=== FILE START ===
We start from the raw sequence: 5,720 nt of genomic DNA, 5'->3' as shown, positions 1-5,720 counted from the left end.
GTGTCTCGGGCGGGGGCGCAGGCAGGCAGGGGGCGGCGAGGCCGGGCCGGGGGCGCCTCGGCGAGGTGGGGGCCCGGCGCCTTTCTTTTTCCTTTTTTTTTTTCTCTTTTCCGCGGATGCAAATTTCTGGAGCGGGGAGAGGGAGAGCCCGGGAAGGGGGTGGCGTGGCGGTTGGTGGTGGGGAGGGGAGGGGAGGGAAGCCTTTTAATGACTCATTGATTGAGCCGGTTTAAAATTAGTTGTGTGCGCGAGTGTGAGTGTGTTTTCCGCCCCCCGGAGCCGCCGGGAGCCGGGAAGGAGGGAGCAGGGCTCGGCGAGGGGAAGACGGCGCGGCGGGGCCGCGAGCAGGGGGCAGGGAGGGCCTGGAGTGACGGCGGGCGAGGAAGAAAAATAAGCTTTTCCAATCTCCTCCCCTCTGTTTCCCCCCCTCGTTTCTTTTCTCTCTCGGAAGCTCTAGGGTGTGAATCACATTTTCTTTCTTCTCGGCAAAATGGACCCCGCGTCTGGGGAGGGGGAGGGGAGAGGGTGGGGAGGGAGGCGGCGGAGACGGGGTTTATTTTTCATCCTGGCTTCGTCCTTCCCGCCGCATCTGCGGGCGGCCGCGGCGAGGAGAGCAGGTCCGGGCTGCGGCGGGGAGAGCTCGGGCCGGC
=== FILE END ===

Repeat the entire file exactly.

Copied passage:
We start from the raw sequence: 5,720 nt of genomic DNA, 5'->3' as shown, positions 1-5,720 counted from the left end.
GTGTCTCGGGCGGGGGCGCAGGCAGGCAGGGGGCGGCGAGGCCGGGCCGGGGGCGCCTCGGCGAGGTGGGGGCCCGGCGCCTTTCTTTTTCCTTTTTTTTTTTCTCTTTTCCGCGGATGCAAATTTCTGGAGCGGGGAGAGGGAGAGCCCGGGAAGGGGGTGGCGTGGCGGTTGGTGGTGGGGAGGGGAGGGGAGGGAAGCCTTTTAATGACTCATTGATTGAGCCGGTTTAAAATTAGTTGTGTGCGCGAGTGTGAGTGTGTTTTCCGCCCCCCGGAGCCGCCGGGAGCCGGGAAGGAGGGAGCAGGGCTCGGCGAGGGGAAGACGGCGCGGCGGGGCCGCGAGCAGGGGGCAGGGAGGGCCTGGAGTGACGGCGGGCGAGGAAGAAAAATAAGCTTTTCCAATCTCCTCCCCTCTGTTTCCCCCCCTCGTTTCTTTTCTCTCTCGGAAGCTCTAGGGTGTGAATCACATTTTCTTTCTTCTCGGCAAAATGGACCCCGCGTCTGGGGAGGGGGAGGGGAGAGGGTGGGGAGGGAGGCGGCGGAGACGGGGTTTATTTTTCATCCTGGCTTCGTCCTTCCCGCCGCATCTGCGGGCGGCCGCGGCGAGGAGAGCAGGTCCGGGCTGCGGCGGGGAGAGCTCGGGCCGGC